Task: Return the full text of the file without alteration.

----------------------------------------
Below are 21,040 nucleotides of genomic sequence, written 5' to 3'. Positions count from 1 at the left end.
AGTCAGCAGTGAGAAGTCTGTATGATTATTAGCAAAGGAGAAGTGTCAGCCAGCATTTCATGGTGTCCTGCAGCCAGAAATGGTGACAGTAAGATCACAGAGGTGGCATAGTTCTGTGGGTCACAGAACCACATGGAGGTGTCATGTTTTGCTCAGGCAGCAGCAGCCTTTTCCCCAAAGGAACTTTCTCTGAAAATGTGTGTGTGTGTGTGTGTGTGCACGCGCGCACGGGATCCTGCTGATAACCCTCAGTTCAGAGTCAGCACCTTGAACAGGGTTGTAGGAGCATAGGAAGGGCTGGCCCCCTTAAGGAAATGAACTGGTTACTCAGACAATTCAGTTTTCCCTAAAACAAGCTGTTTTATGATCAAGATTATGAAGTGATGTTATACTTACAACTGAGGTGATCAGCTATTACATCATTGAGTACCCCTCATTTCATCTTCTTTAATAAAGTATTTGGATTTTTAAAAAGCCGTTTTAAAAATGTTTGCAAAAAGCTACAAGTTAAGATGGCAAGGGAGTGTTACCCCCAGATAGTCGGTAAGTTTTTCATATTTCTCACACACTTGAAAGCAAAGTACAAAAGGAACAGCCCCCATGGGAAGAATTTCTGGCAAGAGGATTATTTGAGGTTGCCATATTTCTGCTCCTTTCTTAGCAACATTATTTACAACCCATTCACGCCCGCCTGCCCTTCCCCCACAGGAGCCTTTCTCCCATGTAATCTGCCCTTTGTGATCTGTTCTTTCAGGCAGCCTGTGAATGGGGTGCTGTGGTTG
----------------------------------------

Below are 21,040 nucleotides of genomic sequence, written 5' to 3'. Positions count from 1 at the left end.
AGTCAGCAGTGAGAAGTCTGTATGATTATTAGCAAAGGAGAAGTGTCAGCCAGCATTTCATGGTGTCCTGCAGCCAGAAATGGTGACAGTAAGATCACAGAGGTGGCATAGTTCTGTGGGTCACAGAACCACATGGAGGTGTCATGTTTTGCTCAGGCAGCAGCAGCCTTTTCCCCAAAGGAACTTTCTCTGAAAATGTGTGTGTGTGTGTGTGTGTGCACGCGCGCACGGGATCCTGCTGATAACCCTCAGTTCAGAGTCAGCACCTTGAACAGGGTTGTAGGAGCATAGGAAGGGCTGGCCCCCTTAAGGAAATGAACTGGTTACTCAGACAATTCAGTTTTCCCTAAAACAAGCTGTTTTATGATCAAGATTATGAAGTGATGTTATACTTACAACTGAGGTGATCAGCTATTACATCATTGAGTACCCCTCATTTCATCTTCTTTAATAAAGTATTTGGATTTTTAAAAAGCCGTTTTAAAAATGTTTGCAAAAAGCTACAAGTTAAGATGGCAAGGGAGTGTTACCCCCAGATAGTCGGTAAGTTTTTCATATTTCTCACACACTTGAAAGCAAAGTACAAAAGGAACAGCCCCCATGGGAAGAATTTCTGGCAAGAGGATTATTTGAGGTTGCCATATTTCTGCTCCTTTCTTAGCAACATTATTTACAACCCATTCACGCCCGCCTGCCCTTCCCCCACAGGAGCCTTTCTCCCATGTAATCTGCCCTTTGTGATCTGTTCTTTCAGGCAGCCTGTGAATGGGGTGCTGTGGTTG